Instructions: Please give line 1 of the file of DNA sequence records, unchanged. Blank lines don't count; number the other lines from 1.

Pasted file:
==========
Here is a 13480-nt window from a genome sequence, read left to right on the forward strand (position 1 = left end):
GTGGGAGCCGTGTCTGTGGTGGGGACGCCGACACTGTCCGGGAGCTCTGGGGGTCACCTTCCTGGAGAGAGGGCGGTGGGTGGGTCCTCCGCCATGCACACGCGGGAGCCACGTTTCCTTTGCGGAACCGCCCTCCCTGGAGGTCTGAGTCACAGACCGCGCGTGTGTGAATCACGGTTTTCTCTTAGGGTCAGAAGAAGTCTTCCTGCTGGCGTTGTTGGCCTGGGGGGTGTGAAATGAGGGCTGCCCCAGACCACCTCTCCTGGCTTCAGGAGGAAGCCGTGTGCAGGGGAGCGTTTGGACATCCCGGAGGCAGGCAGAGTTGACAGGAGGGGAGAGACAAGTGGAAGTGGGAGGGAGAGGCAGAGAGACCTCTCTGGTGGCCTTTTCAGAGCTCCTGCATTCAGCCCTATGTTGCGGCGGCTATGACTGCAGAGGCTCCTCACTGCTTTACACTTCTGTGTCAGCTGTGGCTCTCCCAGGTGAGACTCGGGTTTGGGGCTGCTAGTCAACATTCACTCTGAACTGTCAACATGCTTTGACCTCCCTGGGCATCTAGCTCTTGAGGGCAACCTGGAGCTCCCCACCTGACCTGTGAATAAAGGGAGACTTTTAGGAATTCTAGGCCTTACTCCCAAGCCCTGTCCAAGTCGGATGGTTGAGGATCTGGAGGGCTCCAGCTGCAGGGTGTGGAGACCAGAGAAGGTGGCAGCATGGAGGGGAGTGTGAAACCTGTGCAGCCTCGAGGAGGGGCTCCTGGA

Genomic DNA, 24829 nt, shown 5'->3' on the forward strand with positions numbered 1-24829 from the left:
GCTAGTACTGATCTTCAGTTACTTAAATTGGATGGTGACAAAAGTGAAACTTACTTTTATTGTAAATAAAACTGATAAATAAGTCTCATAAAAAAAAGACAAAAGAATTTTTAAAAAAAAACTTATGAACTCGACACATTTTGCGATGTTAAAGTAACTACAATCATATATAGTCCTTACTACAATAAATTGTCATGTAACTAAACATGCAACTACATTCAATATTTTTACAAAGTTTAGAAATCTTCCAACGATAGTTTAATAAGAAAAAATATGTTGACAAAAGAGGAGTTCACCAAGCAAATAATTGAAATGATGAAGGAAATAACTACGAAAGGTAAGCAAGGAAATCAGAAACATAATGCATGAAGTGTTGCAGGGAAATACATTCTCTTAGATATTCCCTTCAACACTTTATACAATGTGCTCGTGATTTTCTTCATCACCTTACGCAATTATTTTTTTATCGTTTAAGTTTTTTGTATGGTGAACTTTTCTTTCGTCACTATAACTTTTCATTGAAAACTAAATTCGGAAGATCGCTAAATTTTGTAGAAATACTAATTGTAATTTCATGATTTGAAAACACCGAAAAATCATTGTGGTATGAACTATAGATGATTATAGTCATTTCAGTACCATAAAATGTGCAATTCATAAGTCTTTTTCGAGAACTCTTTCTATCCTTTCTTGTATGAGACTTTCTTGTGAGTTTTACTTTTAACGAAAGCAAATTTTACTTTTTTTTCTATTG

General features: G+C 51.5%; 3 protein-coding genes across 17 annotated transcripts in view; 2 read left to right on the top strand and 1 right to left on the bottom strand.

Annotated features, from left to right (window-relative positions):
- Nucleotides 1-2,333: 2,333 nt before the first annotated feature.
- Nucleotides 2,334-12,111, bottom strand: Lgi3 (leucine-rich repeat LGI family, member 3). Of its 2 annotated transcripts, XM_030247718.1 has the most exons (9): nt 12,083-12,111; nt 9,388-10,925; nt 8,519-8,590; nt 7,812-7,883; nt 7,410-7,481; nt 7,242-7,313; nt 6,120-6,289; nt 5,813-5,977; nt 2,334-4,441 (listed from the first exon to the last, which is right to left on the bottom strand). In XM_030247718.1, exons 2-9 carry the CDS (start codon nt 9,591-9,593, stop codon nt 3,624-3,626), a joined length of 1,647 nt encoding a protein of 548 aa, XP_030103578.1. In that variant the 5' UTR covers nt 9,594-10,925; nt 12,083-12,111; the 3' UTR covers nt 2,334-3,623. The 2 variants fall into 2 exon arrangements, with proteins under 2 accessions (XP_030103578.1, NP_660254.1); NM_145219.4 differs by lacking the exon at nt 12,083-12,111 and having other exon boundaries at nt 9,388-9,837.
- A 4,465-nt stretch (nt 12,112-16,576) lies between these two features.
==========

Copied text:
Here is a 13480-nt window from a genome sequence, read left to right on the forward strand (position 1 = left end):